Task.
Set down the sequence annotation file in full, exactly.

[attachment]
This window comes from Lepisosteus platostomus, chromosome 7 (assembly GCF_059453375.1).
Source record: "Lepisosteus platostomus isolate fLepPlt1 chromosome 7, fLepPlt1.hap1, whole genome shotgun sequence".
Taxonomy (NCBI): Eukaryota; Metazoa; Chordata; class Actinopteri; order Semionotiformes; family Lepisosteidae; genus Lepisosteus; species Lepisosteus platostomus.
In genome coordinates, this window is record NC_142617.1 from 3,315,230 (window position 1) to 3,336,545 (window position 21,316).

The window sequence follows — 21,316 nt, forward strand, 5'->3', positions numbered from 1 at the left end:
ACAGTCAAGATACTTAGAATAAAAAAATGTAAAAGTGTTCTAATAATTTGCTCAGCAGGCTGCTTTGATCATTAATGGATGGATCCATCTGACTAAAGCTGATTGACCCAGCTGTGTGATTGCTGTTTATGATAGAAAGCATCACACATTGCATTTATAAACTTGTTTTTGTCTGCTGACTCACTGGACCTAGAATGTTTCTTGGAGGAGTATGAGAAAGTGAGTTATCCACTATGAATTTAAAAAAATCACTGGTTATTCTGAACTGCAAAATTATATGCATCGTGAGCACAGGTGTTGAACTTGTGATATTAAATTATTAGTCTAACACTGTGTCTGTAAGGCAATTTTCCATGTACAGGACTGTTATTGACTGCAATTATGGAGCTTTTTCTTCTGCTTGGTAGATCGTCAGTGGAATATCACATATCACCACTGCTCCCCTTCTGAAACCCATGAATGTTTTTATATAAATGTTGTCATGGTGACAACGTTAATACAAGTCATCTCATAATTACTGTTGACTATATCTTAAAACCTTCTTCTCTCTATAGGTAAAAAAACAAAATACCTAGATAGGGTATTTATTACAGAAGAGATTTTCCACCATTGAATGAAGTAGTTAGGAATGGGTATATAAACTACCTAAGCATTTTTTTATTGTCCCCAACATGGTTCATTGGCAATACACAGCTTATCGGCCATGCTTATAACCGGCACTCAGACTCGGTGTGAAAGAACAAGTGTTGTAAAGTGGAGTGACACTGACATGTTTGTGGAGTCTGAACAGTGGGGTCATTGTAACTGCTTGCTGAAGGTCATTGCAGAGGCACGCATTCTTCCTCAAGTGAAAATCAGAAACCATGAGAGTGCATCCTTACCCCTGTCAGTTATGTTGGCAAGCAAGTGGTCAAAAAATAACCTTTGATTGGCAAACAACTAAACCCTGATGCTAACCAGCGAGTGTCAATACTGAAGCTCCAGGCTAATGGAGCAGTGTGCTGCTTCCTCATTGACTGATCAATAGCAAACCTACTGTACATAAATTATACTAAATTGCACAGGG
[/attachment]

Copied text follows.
This window comes from Lepisosteus platostomus, chromosome 7 (assembly GCF_059453375.1).
Source record: "Lepisosteus platostomus isolate fLepPlt1 chromosome 7, fLepPlt1.hap1, whole genome shotgun sequence".
Taxonomy (NCBI): Eukaryota; Metazoa; Chordata; class Actinopteri; order Semionotiformes; family Lepisosteidae; genus Lepisosteus; species Lepisosteus platostomus.
In genome coordinates, this window is record NC_142617.1 from 3,315,230 (window position 1) to 3,336,545 (window position 21,316).

The window sequence follows — 21,316 nt, forward strand, 5'->3', positions numbered from 1 at the left end:
ACAGTCAAGATACTTAGAATAAAAAAATGTAAAAGTGTTCTAATAATTTGCTCAGCAGGCTGCTTTGATCATTAATGGATGGATCCATCTGACTAAAGCTGATTGACCCAGCTGTGTGATTGCTGTTTATGATAGAAAGCATCACACATTGCATTTATAAACTTGTTTTTGTCTGCTGACTCACTGGACCTAGAATGTTTCTTGGAGGAGTATGAGAAAGTGAGTTATCCACTATGAATTTAAAAAAATCACTGGTTATTCTGAACTGCAAAATTATATGCATCGTGAGCACAGGTGTTGAACTTGTGATATTAAATTATTAGTCTAACACTGTGTCTGTAAGGCAATTTTCCATGTACAGGACTGTTATTGACTGCAATTATGGAGCTTTTTCTTCTGCTTGGTAGATCGTCAGTGGAATATCACATATCACCACTGCTCCCCTTCTGAAACCCATGAATGTTTTTATATAAATGTTGTCATGGTGACAACGTTAATACAAGTCATCTCATAATTACTGTTGACTATATCTTAAAACCTTCTTCTCTCTATAGGTAAAAAAACAAAATACCTAGATAGGGTATTTATTACAGAAGAGATTTTCCACCATTGAATGAAGTAGTTAGGAATGGGTATATAAACTACCTAAGCATTTTTTTATTGTCCCCAACATGGTTCATTGGCAATACACAGCTTATCGGCCATGCTTATAACCGGCACTCAGACTCGGTGTGAAAGAACAAGTGTTGTAAAGTGGAGTGACACTGACATGTTTGTGGAGTCTGAACAGTGGGGTCATTGTAACTGCTTGCTGAAGGTCATTGCAGAGGCACGCATTCTTCCTCAAGTGAAAATCAGAAACCATGAGAGTGCATCCTTACCCCTGTCAGTTATGTTGGCAAGCAAGTGGTCAAAAAATAACCTTTGATTGGCAAACAACTAAACCCTGATGCTAACCAGCGAGTGTCAATACTGAAGCTCCAGGCTAATGGAGCAGTGTGCTGCTTCCTCATTGACTGATCAATAGCAAACCTACTGTACATAAATTATACTAAATTGCACAGGG